If life were fair, Eric Michael Gillett would be a Broadway or Metropolitan Opera superstar choosing between the kinds of roles formerly offered to Alfred Drake, Robert Preston, John Raitt, or, more recently, Michael Crawford, before he turned into a 350-pound canary. But life is not just, which just may be our blessing. Superstardom would have limited Eric Michael to doing only one thing brilliantly, and limited our cultural vistas. On the positive side, impoverished culture vultures like most of us can get up close and personal to this as-good-as-it-gets interpreter of song at intimate cabaret rooms like Don't Tell Mama, The Laurie Beechman Theater, the late, lamented Feinstein's at the Regency and even at the slightly more pricey 54Below for a modest cover charge plus the cost of two drinks.
The best way to aptly describe Eric Michael Gillett's infinite talents and commanding presence is is just to say he's an outstanding, versatile, multifaceted, conceptual and creative artist in every sense of every word. Actor? Yes, but also a singer. Tenor or Baritone? Both and probably capable of uncovering the basso hidden in his vocal chords should the need arise. Teacher/mentor? And how! with 135 private students plus 50 more enrolled in his acting classes at HB Studios and the Singers Forum where he also directs the Actors Equity Scholarship Program. His working graduates include the now-performing-shows-of-her-own-at-the-age-of-80 Cookie Stark, a beginner who Gillett taught to "talk dirty to the animals," Gillett was also was the singing Ringmaster at Barnum & Bailey's circus for 10 years, starred in regional theater, performed on Broadway in several musicals including Sondheim's The Frogs at Lincoln Center, and is a swell singer of Sondheim in Sondheim Unplugged. He's also a very sought after director and co-creator. His clients include stars like Karen Akers -- she trusted him enough to sing something beside ballads; KT Sullivan -- he turned her journey from the sticks to Broadway into a thrill ride; Grammy Winner Lari White; Broadway's "Frankie Valli" -- Jarrod Spector and as of Feb. 7, 2013, Tovah Feldshuh, who we all know would never hire anyone but the best. Directing her show may have given Eric Michael kosher certification. But enough of his glorious past, let's move on to his illustrious present, most specifically, his current show, Careless Rhapsody: The Lyrics of Lorenz Hart.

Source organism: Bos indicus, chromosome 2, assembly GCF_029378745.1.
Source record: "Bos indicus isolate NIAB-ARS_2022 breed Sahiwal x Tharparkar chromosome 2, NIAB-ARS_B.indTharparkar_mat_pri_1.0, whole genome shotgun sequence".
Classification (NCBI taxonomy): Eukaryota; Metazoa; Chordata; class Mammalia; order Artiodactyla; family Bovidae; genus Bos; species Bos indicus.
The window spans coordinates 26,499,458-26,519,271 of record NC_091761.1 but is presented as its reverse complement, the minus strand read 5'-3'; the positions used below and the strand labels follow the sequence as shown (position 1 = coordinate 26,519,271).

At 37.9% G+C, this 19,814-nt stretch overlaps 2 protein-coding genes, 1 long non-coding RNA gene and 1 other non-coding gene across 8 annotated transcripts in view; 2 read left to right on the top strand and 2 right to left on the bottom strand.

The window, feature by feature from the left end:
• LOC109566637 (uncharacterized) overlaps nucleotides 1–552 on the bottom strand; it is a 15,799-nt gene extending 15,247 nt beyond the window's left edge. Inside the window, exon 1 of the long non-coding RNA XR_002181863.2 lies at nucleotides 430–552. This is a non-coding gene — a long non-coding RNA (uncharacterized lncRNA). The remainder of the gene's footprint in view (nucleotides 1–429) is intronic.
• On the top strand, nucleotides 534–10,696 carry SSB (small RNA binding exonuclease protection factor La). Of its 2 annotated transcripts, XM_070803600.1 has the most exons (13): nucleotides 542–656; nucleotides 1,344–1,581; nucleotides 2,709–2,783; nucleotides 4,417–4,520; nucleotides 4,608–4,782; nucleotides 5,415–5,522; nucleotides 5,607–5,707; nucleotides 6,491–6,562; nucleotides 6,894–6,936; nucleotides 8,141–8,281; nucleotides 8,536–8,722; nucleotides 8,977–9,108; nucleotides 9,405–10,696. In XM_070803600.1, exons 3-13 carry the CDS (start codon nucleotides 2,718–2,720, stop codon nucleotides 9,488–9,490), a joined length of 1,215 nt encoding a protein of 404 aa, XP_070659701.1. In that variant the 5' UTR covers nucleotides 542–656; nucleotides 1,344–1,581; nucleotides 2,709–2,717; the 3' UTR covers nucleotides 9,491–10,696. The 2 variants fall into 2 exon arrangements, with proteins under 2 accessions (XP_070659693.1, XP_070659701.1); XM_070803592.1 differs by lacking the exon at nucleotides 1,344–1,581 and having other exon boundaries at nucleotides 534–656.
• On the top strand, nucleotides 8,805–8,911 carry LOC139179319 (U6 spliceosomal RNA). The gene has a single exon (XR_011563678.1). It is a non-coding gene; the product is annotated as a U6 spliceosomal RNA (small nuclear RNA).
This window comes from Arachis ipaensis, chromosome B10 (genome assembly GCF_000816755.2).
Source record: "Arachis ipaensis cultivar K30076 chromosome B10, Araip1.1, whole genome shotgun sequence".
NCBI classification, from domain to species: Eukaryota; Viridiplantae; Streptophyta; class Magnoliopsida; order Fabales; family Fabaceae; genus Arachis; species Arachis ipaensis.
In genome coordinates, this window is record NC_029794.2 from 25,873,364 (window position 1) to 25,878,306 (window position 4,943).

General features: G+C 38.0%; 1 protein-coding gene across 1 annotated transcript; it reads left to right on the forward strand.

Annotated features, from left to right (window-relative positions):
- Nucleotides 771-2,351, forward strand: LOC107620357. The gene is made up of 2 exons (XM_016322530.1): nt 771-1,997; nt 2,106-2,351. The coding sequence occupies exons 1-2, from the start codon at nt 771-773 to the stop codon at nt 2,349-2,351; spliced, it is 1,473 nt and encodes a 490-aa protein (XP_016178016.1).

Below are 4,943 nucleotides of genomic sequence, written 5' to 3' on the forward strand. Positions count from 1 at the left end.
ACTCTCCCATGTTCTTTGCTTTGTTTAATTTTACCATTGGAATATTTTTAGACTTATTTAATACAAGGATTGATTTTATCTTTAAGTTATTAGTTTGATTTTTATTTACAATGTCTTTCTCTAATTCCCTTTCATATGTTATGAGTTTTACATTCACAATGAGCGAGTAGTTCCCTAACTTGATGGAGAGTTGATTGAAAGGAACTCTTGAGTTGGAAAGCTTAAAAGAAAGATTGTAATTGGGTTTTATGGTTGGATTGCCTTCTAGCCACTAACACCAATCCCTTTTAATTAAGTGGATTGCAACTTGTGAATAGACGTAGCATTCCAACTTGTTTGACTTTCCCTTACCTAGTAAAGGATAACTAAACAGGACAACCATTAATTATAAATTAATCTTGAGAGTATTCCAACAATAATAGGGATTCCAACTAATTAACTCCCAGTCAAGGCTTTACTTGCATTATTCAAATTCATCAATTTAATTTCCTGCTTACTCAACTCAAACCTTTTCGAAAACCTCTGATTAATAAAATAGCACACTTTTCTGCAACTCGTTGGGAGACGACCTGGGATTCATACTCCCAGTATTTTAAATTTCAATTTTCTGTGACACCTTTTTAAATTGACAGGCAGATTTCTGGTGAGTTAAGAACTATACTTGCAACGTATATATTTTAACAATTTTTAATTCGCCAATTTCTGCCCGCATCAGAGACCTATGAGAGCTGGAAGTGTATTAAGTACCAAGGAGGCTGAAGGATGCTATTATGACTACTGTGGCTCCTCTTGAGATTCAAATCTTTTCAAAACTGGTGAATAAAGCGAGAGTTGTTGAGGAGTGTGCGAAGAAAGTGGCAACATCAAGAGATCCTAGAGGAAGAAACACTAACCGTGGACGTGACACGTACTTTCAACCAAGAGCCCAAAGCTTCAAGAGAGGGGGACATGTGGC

Gillett arrives on stage looking like a million bucks, with a spectacular haircut, an immaculate open-collar dress shirt and an exquisitely pressed obviously tailor-made tuxedo. He commands the stage and audience as if they were born just to watch him perform. The man really know hows to work a mic. When he sings, exquisite tones fill the room. Wotta delivery! Not a trace of middle-aged vibrato.
His musical director, Don Rebic has supplied him with spectacular arrangements packed with sexy diminished chords that seem like foreplay. Dick Scarpola on bass ain't chopped liver either. What was most amazing about Gillett's program was how it gave me new insight into Hart's familiar lyrics. I had always considered Hart clever and witty, but Gillett gives Hart's words real meaning and expresses their pain. The familiar phrases pass through Gillett's brain and then through his heart so that the sadness which pervaded Larry Hart's days and nights becomes evident and touching, but never boring. My husband Alvin, that long-suffering saint, has been known to fall asleep on the third note of a ballad, but Eric Michael's delivery kept him wide awake and applauding loudly.
Gillett is a mature singer who touches you with his ability to understand and express his knowledge of human nature. It's hard to say which songs he does best, because he does them all so well. "Little Girl Blue" is a tour de force. "My Funny Valentine" tears your heart out. There's no phony sentimentality, no false notes, just the facts of love -- exhilaration touched with sadness mixed with bitterness and even outright hostility as in "I Wish I Were in Love Again."
Hart's poetry deserves to be sung by a great troubadour with great range like Eric Michael Gillett. They really do each other justice. Gillett is a mature singer who touches you with his ability to express and share his knowledge of life. He brought tears to my eyes with "It Never Entered my Mind." It had never entered my mind that this was a sad song.
And just when you think there will be no more surprises, for an encore, Eric Michael Gillett invites three adorable young songbirds help him sing for his supper which made me very happy to pay for mine.
Eric Michael Gillett will be appearing in I Lost it at the Movies at the Laurie Beechman Theater on Feb. 17th and will be singing the lyrics of Lorenz Hart at 54Below on Feb. 26 and 27.